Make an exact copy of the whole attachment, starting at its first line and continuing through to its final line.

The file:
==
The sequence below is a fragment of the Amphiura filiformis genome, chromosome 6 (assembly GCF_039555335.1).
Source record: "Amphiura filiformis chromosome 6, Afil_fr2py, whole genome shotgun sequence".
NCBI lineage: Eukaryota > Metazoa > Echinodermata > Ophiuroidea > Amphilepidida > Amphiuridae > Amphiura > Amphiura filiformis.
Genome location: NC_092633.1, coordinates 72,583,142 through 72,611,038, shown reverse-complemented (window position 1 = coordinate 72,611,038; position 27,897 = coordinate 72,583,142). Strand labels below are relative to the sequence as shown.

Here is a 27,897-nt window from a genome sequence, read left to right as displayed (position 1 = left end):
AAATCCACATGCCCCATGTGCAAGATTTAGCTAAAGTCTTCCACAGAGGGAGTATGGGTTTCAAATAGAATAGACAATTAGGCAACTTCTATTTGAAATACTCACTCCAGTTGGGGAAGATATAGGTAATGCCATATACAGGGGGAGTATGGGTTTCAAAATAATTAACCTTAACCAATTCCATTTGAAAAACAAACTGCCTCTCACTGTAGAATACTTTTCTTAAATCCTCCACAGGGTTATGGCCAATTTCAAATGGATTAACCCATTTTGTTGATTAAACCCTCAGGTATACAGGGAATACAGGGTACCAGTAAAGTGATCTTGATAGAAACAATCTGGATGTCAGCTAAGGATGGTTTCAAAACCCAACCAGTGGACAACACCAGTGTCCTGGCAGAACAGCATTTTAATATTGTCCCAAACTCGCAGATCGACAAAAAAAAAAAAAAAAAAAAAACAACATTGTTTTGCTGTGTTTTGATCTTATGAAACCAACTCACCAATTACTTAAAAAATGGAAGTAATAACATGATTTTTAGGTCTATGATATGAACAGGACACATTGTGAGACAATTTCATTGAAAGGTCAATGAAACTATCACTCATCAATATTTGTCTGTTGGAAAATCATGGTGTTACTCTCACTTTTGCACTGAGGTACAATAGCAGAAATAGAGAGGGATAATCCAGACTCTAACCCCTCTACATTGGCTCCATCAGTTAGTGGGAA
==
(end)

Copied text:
The sequence below is a fragment of the Amphiura filiformis genome, chromosome 6 (assembly GCF_039555335.1).
Source record: "Amphiura filiformis chromosome 6, Afil_fr2py, whole genome shotgun sequence".
NCBI lineage: Eukaryota > Metazoa > Echinodermata > Ophiuroidea > Amphilepidida > Amphiuridae > Amphiura > Amphiura filiformis.
Genome location: NC_092633.1, coordinates 72,583,142 through 72,611,038, shown reverse-complemented (window position 1 = coordinate 72,611,038; position 27,897 = coordinate 72,583,142). Strand labels below are relative to the sequence as shown.

Here is a 27,897-nt window from a genome sequence, read left to right as displayed (position 1 = left end):
AAATCCACATGCCCCATGTGCAAGATTTAGCTAAAGTCTTCCACAGAGGGAGTATGGGTTTCAAATAGAATAGACAATTAGGCAACTTCTATTTGAAATACTCACTCCAGTTGGGGAAGATATAGGTAATGCCATATACAGGGGGAGTATGGGTTTCAAAATAATTAACCTTAACCAATTCCATTTGAAAAACAAACTGCCTCTCACTGTAGAATACTTTTCTTAAATCCTCCACAGGGTTATGGCCAATTTCAAATGGATTAACCCATTTTGTTGATTAAACCCTCAGGTATACAGGGAATACAGGGTACCAGTAAAGTGATCTTGATAGAAACAATCTGGATGTCAGCTAAGGATGGTTTCAAAACCCAACCAGTGGACAACACCAGTGTCCTGGCAGAACAGCATTTTAATATTGTCCCAAACTCGCAGATCGACAAAAAAAAAAAAAAAAAAAAAACAACATTGTTTTGCTGTGTTTTGATCTTATGAAACCAACTCACCAATTACTTAAAAAATGGAAGTAATAACATGATTTTTAGGTCTATGATATGAACAGGACACATTGTGAGACAATTTCATTGAAAGGTCAATGAAACTATCACTCATCAATATTTGTCTGTTGGAAAATCATGGTGTTACTCTCACTTTTGCACTGAGGTACAATAGCAGAAATAGAGAGGGATAATCCAGACTCTAACCCCTCTACATTGGCTCCATCAGTTAGTGGGAA